Job Posting: Research Officer, Peel District School Board

A posting is now open until July 18, 2018 for a Research Officer position at the Peel District School Board.  The position begins September 4, 2018.  This application is posted on applytoeducation.com (link at bottom of this pdf with more information) so to apply you will need to create an account first.

Click here for more information (link to apply at the bottom of the pdf)

The Peel District School Board (PDSB) is one of the largest school boards in Canada, with more than 150,000 students in over 250 schools. At PDSB, everything we do is designed to help all students achieve to the best of their ability. We have the incredible opportunity to inspire a smile in each student. Our collective, daily efforts make a positive difference in the lives of our students, their families and the world. Guided by our mission, vision and values, we build positive places for learning and working … together at http://www.peelschools.org We are currently accepting applications for a Research Officer.

Are you an experienced professional highly skilled in qualitative and quantitative research? Do you welcome the opportunity to draw on this expertise to support services and programs across the Peel District School Board? If so, take the next step in your successful career by joining our team.

Job Duties/Responsibilities and Details
Reporting to the Chief Research Officer, Research and Accountability, you will work both independently and as part of a team of education researchers in the design, implementation and interpretation of research and evaluation projects to support the board’s system-wide strategic goals, equity and diversity initiatives, and curriculum and instruction programs.

Being a Research Officer at the Peel District School Board means acting as a research and evaluation resource to support the use of data for planning and decision-making. This will include being responsible for consultation and development of assessments (curriculum, alternative programs, special education) as well as the evaluation of educational programs (equity, diversity, instruction, special education). The research
team and Board staff will also rely on your assessment of current educational trends, and on the literature reviews and environmental scans you can provide on topics of interest as they carry out their functions.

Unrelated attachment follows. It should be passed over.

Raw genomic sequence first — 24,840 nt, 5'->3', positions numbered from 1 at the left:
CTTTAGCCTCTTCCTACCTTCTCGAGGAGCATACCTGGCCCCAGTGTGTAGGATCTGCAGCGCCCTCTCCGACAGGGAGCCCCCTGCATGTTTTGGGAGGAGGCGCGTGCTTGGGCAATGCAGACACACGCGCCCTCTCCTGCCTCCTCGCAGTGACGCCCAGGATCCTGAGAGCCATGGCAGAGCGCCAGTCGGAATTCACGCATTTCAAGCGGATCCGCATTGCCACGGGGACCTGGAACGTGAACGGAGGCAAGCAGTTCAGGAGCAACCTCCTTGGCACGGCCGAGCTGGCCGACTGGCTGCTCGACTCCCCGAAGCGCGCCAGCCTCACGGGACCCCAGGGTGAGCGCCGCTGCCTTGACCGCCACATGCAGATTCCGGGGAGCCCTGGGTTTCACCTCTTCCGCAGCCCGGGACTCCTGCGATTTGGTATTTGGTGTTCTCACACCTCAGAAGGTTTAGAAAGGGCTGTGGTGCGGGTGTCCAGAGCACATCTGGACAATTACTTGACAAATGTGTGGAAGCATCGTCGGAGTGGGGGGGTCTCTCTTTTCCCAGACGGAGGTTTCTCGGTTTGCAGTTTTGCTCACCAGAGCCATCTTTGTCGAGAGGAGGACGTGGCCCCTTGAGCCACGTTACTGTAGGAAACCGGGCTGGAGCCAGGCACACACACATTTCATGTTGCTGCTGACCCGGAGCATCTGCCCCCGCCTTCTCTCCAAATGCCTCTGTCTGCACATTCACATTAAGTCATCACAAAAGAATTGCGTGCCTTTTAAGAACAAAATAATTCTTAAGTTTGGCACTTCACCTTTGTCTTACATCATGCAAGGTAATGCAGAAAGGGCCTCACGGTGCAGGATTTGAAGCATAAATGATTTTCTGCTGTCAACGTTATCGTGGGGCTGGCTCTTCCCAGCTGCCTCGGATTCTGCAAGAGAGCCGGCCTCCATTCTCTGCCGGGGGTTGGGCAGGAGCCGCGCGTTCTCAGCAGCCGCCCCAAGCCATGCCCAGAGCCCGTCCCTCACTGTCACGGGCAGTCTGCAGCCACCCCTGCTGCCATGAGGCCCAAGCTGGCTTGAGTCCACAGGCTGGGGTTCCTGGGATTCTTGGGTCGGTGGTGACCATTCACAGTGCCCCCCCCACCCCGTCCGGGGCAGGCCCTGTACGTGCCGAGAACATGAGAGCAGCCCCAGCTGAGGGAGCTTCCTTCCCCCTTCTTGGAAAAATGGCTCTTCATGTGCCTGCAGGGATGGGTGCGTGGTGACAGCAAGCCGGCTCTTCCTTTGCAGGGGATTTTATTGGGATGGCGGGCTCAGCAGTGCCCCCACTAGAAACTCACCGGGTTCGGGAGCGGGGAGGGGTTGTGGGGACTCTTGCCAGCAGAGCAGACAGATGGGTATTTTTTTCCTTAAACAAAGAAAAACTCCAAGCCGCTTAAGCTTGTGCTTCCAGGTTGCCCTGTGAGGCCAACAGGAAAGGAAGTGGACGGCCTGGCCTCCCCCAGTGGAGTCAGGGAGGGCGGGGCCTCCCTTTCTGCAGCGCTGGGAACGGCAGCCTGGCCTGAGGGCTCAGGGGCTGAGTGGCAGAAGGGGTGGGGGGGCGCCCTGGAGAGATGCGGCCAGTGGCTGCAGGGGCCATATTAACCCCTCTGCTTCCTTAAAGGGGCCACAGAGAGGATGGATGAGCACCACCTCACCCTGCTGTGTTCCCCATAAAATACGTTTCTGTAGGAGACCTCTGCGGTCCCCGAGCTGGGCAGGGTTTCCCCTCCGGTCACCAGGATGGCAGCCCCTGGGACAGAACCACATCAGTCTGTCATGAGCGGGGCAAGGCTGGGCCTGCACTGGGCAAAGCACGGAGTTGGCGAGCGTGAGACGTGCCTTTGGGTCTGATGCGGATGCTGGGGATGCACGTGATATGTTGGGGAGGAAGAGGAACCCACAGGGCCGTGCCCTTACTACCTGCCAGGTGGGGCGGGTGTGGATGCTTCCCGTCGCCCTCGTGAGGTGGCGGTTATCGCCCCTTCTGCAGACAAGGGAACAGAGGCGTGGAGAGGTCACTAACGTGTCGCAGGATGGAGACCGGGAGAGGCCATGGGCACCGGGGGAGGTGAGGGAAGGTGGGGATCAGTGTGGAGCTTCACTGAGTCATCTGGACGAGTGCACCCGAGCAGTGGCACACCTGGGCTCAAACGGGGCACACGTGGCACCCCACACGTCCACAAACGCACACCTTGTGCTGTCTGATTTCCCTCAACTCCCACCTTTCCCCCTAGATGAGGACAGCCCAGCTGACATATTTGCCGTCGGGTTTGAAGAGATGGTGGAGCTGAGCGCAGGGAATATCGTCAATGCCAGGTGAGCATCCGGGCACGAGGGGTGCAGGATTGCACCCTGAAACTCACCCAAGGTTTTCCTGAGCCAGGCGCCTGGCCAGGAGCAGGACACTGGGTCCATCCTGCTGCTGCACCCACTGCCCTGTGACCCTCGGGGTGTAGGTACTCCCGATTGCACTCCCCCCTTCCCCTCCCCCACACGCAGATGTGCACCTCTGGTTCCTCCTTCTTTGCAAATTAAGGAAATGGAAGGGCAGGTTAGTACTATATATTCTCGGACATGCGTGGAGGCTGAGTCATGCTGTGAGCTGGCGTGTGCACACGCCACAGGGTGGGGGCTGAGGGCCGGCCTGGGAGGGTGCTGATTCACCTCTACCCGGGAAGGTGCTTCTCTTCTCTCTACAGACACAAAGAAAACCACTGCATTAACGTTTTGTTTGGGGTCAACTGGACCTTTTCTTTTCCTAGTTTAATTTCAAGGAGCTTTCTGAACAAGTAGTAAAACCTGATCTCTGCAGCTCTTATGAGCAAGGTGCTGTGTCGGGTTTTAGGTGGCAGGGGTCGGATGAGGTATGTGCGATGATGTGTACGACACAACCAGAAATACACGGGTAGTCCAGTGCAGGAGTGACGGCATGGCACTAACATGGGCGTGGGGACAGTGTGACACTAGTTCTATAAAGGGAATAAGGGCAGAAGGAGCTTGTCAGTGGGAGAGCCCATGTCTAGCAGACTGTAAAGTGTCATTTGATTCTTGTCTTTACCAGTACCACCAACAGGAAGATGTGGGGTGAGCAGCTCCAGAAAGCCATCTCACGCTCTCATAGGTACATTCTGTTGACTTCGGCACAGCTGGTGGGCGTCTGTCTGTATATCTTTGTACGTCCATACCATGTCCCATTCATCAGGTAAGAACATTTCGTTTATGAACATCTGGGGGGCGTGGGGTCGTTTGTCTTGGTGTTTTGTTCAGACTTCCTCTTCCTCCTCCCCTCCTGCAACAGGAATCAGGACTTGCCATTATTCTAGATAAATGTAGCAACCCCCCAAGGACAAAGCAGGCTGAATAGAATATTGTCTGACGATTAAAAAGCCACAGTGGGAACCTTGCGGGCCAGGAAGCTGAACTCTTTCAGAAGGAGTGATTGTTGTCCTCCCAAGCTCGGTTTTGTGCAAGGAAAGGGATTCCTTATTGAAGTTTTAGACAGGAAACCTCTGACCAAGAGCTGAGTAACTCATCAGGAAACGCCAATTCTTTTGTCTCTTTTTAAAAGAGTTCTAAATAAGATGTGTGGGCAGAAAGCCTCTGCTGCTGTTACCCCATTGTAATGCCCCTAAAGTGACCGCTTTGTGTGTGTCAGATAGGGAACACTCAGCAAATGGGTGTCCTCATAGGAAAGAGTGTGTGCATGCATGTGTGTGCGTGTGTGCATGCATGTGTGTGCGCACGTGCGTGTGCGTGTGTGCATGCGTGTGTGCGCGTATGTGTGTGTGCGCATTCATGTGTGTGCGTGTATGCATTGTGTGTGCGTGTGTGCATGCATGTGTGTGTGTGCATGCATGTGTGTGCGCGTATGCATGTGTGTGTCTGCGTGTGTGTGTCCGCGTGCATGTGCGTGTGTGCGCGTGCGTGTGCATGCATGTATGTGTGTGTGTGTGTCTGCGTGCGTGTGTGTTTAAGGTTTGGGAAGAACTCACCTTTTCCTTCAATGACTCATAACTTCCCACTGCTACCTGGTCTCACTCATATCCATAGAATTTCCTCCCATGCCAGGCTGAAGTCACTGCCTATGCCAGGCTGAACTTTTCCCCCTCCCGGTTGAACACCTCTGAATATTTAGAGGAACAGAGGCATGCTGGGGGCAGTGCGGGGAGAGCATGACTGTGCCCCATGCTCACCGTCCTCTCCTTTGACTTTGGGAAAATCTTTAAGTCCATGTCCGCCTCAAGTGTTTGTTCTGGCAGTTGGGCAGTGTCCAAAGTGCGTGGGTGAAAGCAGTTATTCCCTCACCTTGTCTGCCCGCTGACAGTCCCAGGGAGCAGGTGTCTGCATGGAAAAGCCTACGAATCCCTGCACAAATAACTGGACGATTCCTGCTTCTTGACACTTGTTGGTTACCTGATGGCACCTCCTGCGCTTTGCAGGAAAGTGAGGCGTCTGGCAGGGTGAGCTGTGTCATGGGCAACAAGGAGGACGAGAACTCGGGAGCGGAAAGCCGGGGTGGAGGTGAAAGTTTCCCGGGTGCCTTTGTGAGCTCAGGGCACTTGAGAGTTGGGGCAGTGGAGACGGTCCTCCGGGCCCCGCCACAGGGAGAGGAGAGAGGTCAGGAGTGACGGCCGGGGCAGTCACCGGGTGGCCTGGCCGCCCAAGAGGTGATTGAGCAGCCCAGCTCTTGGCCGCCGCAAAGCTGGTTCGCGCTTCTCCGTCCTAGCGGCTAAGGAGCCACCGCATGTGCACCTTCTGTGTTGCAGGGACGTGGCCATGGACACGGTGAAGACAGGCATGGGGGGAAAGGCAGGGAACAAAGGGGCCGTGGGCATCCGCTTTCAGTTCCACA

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School Board Researcher Network and Sharing Session

Over the past couple of years the Data User Group and Barrie Region MISA PNC have hosted a “Researcher Coffee Break” where school board employees with research, evaluation and data related roles can connect on a teleconference to discuss current issues, challenges or new approaches to common data sets.

Given the popularity of these periodic teleconferences, the Data User Group is collaborating with the Association of Educational Researchers of Ontario for a day of networking and sharing:feb-24-dug-aero-open-space-v2-image

Click here for the flyer which includes a link to the online registration.

 

 

 

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Community Data Models: A Look at their Development and Uses

In collaboration with the Barrie, Toronto and London MISA (Managing Information for Student Achievement) PNCs (Professional Network Centre) a Special Interest Group has been scheduled for:

  • Date: April 28th, 2015
  • Time: 1:00-3:30
  • Location: Toronto District School Board

This session will explore two existing community data models, the Social Risk Index (SRI) and the Learning Opportunities Index (LOI).  Topics of the session will include:

  • construction of the different models
  • examples of how the models are used in the context of a school board
  • comparison of the similarities and differences between the models.

The afternoon will wrap up with a general discussion of the Environics data that has been collaboratively purchased by the Barrie, London and Toronto PNCs.

Please click here to register for the event.  Additional details regarding the location is included at the end of the registration.

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New Resources: Qualitative Analysis in R

New to the R Resources page is the “Qualitative Analysis in R” pdf.   This resource, prepared by Greg Rousell, is an overview of getting started with qualitative data analysis in R using the RQDA package.  It walks the reader through Data Cleaning, Text Mining, Manual Thematic Coding, Auto-Coding Text, and Creating (exporting) a coded file and includes both screen shots and sample scripts for ease of reference.

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Community Data – Vulnerability indices and technical considerations

AERO has announced an upcoming Special Interest Group session “Working with Community Data Sets”.  
This free event will be of interest to those who want to learn more about the approaches and development of vulnerability indices and the practical, technical and utilization issues associated with this work.  The afternoon will feature:

  • three socio demographic models that are used by education researchers in Ontario;
  • discussion of issues related to the 2011 census;
  • presentation of R and QGIS tips and tricks when working with socio demographic data. 

If you are interested in attending or would like more information, send us a quick note and the registration information will be forwarded to you.